• Member Since 19th Feb, 2012
  • offline last seen Yesterday

Thanqol


Makes ponies cry

E

Description: Returning from Zebrica, Rainbow Dash finds her lot cast in with the brilliant and eccentric detective, Rarity, as they unravel a crime most foul.

Starring Rainbow Dash as Watson, Rarity as Holmes and Fluttershy as Lestrade.

Originally posted on Equestria Daily here: http://www.equestriadaily.com/2011/04/story-study-in-rainbows.html

Chapters (7)
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Comments ( 71 )

I'm glad to see this here on fimfiction.net! I read your story a long time ago when it was on EQD and I loved it.

Insta-win! So glad it got here! *reads...again*

There is a group for Holmes crossovers. Hope you don't mind if I add this.

I am sure you have been asked this before, but why Rarity instead of Twilight?

I can see some of the Holmes personality traits in Rarity, but Twilight would seem to fit it better in my mind.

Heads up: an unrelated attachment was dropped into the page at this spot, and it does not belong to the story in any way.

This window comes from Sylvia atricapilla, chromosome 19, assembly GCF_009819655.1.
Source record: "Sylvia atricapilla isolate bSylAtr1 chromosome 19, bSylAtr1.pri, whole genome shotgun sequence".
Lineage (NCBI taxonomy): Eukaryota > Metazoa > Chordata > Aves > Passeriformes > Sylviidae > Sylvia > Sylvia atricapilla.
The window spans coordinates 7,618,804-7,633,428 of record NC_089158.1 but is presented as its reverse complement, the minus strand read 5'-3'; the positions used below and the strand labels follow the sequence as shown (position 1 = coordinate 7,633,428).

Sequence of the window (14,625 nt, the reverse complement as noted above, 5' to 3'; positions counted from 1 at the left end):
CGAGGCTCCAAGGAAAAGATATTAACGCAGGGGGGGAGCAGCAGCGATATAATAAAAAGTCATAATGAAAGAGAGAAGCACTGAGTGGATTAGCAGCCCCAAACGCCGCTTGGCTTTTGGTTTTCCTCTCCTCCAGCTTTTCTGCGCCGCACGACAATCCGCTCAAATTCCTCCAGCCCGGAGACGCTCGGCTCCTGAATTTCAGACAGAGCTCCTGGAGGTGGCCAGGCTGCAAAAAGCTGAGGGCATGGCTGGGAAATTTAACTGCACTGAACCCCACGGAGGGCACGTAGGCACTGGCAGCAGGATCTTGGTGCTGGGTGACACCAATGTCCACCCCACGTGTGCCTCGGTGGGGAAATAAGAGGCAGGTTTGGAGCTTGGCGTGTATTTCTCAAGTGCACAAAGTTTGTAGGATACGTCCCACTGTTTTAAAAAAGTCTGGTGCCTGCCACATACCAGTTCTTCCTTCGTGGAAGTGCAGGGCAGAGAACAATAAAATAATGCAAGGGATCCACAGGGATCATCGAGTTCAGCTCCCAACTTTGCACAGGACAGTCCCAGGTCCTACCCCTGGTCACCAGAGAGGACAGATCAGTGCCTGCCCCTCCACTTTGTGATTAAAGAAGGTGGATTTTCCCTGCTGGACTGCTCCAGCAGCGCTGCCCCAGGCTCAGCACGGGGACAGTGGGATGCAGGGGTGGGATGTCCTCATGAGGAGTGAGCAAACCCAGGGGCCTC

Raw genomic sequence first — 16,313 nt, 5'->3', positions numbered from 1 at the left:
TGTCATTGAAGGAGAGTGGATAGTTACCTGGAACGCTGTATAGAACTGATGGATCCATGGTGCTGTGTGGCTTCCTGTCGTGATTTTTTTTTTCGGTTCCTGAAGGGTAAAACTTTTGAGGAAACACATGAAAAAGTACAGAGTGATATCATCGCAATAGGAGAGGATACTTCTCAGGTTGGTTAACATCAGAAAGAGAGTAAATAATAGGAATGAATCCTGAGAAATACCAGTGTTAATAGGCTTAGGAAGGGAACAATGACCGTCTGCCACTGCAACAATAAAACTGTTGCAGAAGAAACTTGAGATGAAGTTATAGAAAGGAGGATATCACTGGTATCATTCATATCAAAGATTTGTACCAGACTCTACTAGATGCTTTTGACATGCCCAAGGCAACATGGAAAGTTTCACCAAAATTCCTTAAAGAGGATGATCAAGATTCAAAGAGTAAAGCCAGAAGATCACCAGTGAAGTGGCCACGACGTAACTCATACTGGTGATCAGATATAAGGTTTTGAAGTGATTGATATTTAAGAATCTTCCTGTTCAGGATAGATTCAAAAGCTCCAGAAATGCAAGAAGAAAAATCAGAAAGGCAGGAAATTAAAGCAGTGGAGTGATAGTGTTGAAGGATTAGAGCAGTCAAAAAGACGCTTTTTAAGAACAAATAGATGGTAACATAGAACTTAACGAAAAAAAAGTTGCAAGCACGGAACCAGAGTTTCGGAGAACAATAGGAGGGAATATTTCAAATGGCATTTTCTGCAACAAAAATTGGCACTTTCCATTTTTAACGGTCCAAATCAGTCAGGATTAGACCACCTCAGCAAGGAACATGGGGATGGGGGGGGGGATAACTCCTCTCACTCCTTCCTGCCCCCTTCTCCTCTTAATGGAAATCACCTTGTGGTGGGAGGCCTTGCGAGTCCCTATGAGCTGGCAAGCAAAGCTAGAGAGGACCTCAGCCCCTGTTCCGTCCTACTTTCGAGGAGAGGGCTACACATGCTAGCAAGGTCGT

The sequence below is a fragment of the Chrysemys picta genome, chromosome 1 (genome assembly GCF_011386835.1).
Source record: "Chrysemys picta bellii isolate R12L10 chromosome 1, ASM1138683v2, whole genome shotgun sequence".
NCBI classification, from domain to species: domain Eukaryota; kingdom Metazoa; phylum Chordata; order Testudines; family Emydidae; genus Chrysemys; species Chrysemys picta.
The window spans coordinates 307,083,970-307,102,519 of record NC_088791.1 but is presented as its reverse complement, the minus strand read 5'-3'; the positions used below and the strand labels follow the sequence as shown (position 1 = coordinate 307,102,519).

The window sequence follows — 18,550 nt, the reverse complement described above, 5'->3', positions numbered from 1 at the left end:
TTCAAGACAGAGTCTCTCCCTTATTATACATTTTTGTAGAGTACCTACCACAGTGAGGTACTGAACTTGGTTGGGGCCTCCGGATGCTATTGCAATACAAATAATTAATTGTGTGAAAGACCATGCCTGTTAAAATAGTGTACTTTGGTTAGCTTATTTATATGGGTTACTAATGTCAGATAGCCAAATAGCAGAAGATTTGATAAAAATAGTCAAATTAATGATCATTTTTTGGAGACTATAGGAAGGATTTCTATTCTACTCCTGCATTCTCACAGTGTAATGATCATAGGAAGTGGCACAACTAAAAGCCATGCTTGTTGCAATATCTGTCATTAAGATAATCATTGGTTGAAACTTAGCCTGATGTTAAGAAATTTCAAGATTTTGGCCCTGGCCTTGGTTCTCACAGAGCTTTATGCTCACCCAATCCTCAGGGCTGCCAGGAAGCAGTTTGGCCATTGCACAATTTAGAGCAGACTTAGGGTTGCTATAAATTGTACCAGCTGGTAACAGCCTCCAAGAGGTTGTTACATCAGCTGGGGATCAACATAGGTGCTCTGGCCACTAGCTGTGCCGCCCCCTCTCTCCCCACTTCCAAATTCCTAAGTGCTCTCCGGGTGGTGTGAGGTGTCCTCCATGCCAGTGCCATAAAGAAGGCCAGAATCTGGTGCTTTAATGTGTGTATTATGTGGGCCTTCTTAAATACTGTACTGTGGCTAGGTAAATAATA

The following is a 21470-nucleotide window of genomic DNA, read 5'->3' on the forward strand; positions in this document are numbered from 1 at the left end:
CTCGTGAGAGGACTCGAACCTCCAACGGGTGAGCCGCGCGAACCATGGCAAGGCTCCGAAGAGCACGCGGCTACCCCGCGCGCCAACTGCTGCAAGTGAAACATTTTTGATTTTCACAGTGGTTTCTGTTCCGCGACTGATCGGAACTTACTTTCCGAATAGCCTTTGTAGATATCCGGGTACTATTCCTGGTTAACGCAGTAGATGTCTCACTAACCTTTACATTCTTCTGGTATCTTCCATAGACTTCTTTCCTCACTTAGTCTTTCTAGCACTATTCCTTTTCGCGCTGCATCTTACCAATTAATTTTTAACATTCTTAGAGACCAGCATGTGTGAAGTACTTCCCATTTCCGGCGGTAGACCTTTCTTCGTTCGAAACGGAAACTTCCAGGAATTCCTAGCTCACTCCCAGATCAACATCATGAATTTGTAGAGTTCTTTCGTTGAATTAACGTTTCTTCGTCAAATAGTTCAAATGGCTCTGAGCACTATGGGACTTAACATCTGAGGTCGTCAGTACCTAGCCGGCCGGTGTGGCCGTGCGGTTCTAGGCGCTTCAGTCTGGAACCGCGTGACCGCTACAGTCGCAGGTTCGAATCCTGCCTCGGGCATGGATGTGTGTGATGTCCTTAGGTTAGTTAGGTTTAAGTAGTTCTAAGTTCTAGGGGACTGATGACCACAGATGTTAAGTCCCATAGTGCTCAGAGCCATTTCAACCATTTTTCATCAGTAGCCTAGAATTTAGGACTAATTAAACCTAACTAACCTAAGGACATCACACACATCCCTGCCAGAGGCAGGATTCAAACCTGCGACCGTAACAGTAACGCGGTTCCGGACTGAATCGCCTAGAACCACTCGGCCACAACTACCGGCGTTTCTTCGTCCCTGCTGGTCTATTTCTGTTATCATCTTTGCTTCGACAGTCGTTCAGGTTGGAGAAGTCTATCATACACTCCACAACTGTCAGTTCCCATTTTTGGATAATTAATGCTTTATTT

Also, bravo on using pastries as weapons:rainbowlaugh:.

EDIT: keeping in mind I haven't read beyond chapter one yet.

I've been waiting for this story to be posted here! Thanks a lot! :pinkiehappy:

Ha! Brilliant! An expertly ponified Holmes story. I especially liked the bit at the beginning, with Gilda and Rainbow talking like turn-of-the-century English Gentlemen about "dweebism" and "coolness". And I love how seriously everypony takes the Poison Joke. Messing up someone's mustache is seen as a heinous crime! :rainbowlaugh:

You know what? Here, have a fave. It's that good.

Finely done, the references weren't obnoxious, the dialogue is hilarious, the characters act pretty much how you'd expect and every turn of events seems reasonable.
On the other hand, MIRIAM DASH?

as a fan and student of Doyle's character and works, I must say that this is amazing.

You had my attention at the title and now, at just a single chapter in, you will hold me through to the end, if just to see if you can live up to the legacy that you are emulating.

You can call me amazed.